Charlie Stross's latest technothriller, Rule 34, is a savvy, funny, viciously inventive science fiction novel that combines police procedure with the dark side of nerd culture to produce a grotesque and gripping page-turner.
Liz is an Edinburgh police detective on the "Rule 34" squad; she works with a loose network of European cops to track down weird Internet memes before people start trying to imitate them in real life. It's a quirky, dead-end kind of job -- but then, Liz's policing career is both quirky and headed for a dead-end.
Until, that is, someone starts murdering spammers. All around the world, spammers begin to drop in the most disgusting, rococo ways; one died after having a murderous cocktail of badly-interacting drugs (including Viagra) slipped into his recreational enema machine, itself a Soviet relic once owned by Nicolae Ceausescu. The rest go in even less pleasant ways.
And suddenly, the Rule 34 squad is at the center of one of the weirdest murder sprees the world's ever seen.
Stross's best trick is moving past a kind of funny high-concept premise to something much more substantive and weirdly plausible. What starts off as a novel about dirty murders quickly turns into a spectacular rumination on the future of economic regulation and corporate ethics, the nature of AI research, and the special problems of desktop 3D fabrication (as applied to religious faith, domestic chores, and forbidden sexual practices -- sometimes all at once).
As with Charlie's previous novel in this milieu, Halting State, Rule 34 shines as a super-smart futuristic exercise in public policing. Stross's future cops are both victims and employers of a surveillance panopticon, one tempered by thick eurocrat regulation and adaptive criminals. These cops aren't just legal enforcers, they're part of a high-tech, evidence-led, scientifically grounded security strategy that has been refactored to render policing as bloodless and procedural as possible, to deploy genuine science against the cop's vaunted street instincts, and to nudge bad guys into going good before they do something arrest-worthy.
This is my favorite kind of science fiction: rigorous, playful, and challenging.
In 2012, Kim Stanley Robinson published 2312, imagining how the world and its neighbors might look in 300 years, loosely coupled with the seminal Red Mars books, a futuristically pastoral novel about the way that technology can celebrate the glories of nature; in 2015, Robinson followed it up with Aurora, the best book I read that year, which used 2312’s futures to demolish the idea that we can treat space colonization (and other muscular technological projects) as Plan B for climate change — a belief that is very comforting to those who don’t or can’t imagine transforming capitalism into a political system that doesn’t demolish the planet. Now, with New York 2140, Robinson starts to connect the dots between these different futures with a bold, exhilarating story of life in a permanent climate crisis, where most people come together in adversity, but where a small rump of greedy, powerful people get in their way.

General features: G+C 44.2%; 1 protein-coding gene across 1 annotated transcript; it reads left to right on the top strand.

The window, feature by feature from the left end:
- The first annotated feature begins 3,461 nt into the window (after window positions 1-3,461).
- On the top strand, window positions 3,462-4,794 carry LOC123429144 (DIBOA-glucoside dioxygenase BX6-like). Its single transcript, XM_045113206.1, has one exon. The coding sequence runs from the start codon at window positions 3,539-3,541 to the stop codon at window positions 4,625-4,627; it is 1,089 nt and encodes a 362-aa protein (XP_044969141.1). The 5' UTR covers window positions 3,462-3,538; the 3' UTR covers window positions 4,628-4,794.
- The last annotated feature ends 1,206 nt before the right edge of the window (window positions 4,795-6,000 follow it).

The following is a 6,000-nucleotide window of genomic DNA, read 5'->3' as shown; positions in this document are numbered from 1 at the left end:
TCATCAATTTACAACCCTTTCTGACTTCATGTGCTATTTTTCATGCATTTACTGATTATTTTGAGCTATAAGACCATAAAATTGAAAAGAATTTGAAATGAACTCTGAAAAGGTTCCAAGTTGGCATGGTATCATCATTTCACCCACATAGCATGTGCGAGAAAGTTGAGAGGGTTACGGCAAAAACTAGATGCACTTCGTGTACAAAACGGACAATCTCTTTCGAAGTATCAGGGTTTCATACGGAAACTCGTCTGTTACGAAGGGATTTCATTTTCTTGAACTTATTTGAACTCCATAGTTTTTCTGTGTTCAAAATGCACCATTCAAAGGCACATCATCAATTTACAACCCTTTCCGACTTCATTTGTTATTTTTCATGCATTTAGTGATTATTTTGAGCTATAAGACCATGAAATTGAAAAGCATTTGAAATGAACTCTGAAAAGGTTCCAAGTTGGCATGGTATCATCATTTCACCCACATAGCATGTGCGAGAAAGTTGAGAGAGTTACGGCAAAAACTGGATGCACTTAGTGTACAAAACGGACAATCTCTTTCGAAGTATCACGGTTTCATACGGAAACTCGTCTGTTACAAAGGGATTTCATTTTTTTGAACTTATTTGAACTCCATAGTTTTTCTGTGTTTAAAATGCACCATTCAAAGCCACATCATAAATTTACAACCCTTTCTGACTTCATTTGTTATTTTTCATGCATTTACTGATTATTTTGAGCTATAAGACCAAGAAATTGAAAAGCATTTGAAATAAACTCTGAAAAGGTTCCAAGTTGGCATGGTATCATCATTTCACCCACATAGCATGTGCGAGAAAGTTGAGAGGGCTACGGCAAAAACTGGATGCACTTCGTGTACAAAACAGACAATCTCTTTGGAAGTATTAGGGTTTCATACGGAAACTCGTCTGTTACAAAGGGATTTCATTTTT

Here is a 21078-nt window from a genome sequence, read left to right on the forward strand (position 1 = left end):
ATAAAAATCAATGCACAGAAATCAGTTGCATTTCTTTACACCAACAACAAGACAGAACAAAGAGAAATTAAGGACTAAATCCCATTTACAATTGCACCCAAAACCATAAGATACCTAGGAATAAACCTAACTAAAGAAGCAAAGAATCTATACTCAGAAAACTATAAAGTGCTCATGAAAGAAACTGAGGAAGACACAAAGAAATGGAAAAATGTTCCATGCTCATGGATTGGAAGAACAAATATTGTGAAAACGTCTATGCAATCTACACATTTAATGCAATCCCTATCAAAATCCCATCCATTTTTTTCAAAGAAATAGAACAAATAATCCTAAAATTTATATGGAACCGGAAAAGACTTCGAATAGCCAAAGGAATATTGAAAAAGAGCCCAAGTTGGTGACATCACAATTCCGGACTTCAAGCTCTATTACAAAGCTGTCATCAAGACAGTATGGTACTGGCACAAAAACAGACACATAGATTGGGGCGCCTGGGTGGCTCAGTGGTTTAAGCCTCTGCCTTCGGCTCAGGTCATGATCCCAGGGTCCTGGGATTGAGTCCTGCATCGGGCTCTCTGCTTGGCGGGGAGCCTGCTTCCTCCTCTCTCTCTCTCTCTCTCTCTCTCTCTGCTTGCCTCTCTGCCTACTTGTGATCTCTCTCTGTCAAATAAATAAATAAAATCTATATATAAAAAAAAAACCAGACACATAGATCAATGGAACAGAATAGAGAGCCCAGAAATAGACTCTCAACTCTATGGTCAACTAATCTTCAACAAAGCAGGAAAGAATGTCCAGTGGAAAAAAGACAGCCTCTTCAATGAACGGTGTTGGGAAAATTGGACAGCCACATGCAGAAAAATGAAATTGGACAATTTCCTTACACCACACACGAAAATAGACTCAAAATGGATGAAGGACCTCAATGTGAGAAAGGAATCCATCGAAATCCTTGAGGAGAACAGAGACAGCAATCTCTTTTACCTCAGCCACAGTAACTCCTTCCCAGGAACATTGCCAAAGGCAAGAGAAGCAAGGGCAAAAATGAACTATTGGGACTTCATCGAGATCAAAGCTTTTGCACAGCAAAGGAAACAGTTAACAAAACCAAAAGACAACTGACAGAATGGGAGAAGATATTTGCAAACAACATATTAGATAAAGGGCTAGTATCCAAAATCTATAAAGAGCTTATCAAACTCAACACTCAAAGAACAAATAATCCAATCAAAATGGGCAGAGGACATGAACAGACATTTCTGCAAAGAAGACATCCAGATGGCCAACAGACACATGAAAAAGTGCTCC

Last December, I published my review of Andrew “bunnie” Huang’s astoundingly great book The Hardware Hacker: Adventures in Making and Breaking Hardware — without realizing that the book’s release had been delayed because the published decided to do some very fancy and cool stuff with the printing process.
It’s been fifteen years since the first edition of educator Rosalind Wiseman’s Queen Bees and Wannabes was published; now in its third edition — updated with current, timely material about social media and other fast-moving subjects, as well as reflections from girls who were raised on the techniques in the previous editions — the book is a compassionate, aware, and intensely practical guide to navigating the toxic, gendered lives of young girls in a diverse, politicized world.
All the filters in the world won’t save your smartphone pics from a shaky hand. To really step up your mobile photography game, you’ll need some kind of mount to hold it steady. You could buy a smartphone attachment for a conventional camera tripod, but who wants to carry that kind of gear everywhere they […]
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